let alone


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let 1

 (lĕt)
v. let, let·ting, lets
v.tr.
1. To give permission or opportunity to; allow: I let them borrow the car. The inheritance let us finally buy a house. See Usage Note at leave1.
2. To cause to; make: Let the news be known.
3.
a. Used as an auxiliary in the imperative to express a command, request, or proposal: Let's finish the job! Let x equal y.
b. Used as an auxiliary in the imperative to express a warning or threat: Just let her try!
4. To permit to enter, proceed, or depart: let the dog in.
5. To release from or as if from confinement: let the air out of the balloon; let out a yelp.
6. To rent or lease: let rooms.
7. To award, especially after bids have been submitted: let the construction job to a new firm.
v.intr.
1. To become rented or leased.
2. To be or become assigned, as to a contractor.
Phrasal Verbs:
let down
1. To cause to come down gradually; lower: let down the sails.
2. To withdraw support from; forsake.
3. To fail to meet the expectations of; disappoint.
let on
1. To allow to be known; admit: Don't let on that you know me.
2. To pretend.
let out
1. To come to a close; end: School let out early. The play let out at 10:30.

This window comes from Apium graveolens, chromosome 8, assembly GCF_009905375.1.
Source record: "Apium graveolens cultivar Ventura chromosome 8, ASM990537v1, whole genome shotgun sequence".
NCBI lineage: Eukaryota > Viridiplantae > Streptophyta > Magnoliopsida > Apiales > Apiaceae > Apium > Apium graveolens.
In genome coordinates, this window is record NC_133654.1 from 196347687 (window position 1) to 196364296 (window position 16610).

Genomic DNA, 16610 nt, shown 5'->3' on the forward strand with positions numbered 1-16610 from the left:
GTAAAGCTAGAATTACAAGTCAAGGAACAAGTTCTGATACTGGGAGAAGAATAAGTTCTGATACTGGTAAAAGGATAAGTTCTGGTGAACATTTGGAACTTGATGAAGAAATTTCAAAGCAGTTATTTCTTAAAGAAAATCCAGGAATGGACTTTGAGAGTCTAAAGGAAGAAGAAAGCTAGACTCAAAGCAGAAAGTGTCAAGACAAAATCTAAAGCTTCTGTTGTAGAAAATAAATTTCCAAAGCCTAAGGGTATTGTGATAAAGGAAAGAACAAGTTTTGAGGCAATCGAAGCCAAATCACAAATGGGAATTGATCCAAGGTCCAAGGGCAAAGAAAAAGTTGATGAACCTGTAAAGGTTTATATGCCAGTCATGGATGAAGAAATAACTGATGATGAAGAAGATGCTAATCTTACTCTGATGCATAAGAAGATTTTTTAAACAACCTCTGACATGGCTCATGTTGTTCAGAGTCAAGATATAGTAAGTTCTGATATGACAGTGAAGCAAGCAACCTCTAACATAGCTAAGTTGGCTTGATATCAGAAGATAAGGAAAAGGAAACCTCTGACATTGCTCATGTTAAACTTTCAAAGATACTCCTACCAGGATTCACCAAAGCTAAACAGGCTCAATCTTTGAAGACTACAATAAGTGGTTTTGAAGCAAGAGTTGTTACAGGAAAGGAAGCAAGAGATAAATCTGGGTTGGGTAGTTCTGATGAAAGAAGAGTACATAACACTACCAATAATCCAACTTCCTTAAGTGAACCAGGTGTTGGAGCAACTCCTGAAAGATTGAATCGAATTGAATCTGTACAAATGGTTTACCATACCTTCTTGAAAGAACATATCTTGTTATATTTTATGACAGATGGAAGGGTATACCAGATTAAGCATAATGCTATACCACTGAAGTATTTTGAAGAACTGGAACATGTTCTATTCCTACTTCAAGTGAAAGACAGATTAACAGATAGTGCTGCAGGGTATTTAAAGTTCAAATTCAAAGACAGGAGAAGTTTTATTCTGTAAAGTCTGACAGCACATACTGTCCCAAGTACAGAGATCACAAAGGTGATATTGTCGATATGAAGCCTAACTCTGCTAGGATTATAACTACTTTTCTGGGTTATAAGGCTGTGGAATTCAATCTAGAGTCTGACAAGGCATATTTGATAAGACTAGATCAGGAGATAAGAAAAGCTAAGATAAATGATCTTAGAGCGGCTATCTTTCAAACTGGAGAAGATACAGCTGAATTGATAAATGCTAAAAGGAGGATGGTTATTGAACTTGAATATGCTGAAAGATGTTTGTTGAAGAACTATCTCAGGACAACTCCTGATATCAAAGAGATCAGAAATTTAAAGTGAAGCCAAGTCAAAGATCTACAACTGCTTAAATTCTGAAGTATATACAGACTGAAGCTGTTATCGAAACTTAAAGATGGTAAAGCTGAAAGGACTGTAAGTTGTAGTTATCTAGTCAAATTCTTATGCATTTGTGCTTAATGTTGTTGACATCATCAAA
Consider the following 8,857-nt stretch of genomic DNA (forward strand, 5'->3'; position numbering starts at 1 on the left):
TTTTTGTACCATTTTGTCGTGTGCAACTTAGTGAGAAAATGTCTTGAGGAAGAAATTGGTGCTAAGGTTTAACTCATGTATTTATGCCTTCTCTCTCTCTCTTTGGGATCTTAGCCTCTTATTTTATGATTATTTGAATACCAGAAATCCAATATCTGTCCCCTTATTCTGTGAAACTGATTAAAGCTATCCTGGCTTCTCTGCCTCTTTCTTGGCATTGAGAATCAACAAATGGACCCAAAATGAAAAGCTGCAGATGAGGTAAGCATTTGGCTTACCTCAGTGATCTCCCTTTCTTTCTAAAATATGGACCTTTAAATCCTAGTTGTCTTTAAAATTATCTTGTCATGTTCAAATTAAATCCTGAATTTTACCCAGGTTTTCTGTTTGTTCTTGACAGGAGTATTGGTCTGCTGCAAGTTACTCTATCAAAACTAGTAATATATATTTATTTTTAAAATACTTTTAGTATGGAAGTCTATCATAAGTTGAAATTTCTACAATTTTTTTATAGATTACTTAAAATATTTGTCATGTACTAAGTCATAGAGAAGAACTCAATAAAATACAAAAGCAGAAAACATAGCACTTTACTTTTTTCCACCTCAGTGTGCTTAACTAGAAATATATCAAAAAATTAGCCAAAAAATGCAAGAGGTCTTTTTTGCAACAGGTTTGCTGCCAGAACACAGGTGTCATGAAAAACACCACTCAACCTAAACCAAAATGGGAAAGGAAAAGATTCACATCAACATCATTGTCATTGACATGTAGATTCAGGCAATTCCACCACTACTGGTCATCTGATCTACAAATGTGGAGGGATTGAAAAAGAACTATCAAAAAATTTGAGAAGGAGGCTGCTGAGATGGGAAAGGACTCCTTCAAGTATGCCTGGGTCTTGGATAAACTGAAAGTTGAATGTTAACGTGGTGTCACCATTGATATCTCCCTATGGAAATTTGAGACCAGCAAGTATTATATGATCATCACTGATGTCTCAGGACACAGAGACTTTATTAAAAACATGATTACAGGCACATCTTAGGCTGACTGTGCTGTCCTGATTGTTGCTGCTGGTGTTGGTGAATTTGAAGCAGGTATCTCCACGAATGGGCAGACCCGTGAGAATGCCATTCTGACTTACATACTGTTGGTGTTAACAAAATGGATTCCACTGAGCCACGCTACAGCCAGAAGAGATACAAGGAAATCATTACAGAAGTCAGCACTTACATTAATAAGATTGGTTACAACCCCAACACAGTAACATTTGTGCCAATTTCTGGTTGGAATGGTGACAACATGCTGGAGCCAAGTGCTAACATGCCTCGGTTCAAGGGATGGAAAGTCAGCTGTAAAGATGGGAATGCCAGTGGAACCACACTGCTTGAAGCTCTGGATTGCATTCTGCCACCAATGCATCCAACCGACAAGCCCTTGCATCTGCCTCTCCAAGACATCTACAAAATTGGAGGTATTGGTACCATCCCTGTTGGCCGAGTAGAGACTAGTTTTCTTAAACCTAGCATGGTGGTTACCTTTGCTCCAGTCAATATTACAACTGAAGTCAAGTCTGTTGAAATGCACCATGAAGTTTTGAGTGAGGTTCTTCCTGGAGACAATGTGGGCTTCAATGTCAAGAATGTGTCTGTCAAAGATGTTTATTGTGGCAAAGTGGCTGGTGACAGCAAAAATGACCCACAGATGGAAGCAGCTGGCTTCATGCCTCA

2. To make known; reveal: Who let that story out?
3. To increase the size of (a garment, for example): let out a coat.
let up
1. To slow down; diminish: didn't let up in their efforts.
2. To become less severe or intense: The rain let up.
Idioms:
let alone
Not to mention; much less: "Their ancestors had been dirt poor and never saw royalty, let alone hung around with them" (Garrison Keillor).
let go
To cease to employ; dismiss: had to let 20 workers go.
let off on Informal
To cause to diminish, as in pressure; ease up on: Let off on the gas so that we do not exceed the speed limit.
let (one's) hair down
To drop one's reserve or inhibitions.
let (someone) have it Informal
1. To beat, strike, or shoot at someone.
2. To scold or punish.
let (someone) in on
1. To reveal (a secret) to someone: They finally let me in on their plans.
2. To allow someone to participate in (something).
let up on
To be or become more lenient with: Why don't you let up on the poor child?

[Middle English leten, from Old English lǣtan; see lē- in Indo-European roots.]

let 2

 (lĕt)
n.
1. Something that hinders; an obstacle: free to investigate without let or hindrance.
2. Sports An invalid stroke in tennis and other net games that requires a replay.
tr.v. let·ted or let, let·ting, lets Archaic
To hinder or obstruct.

[Middle English lette, from letten, to hinder, from Old English lettan; see lē- in Indo-European roots.]
ThesaurusAntonymsRelated WordsSynonymsLegend:
Adv.1.let alone - much less; "she can't boil potatoes, let alone cook a meal"
Translations
ناهيكَ عَن
nemluvě o
for slet ikke at tale om
hvaî òá heldur
nieto ešte
neredeşöyle dursun

let1

(let) present participle ˈletting: past tense, past participle let verb
1. to allow or permit. She refused to let her children go out in the rain; Let me see your drawing.
2. to cause to. I will let you know how much it costs.
3. used for giving orders or suggestions. If they will not work, let them starve; Let's (= let us) leave right away!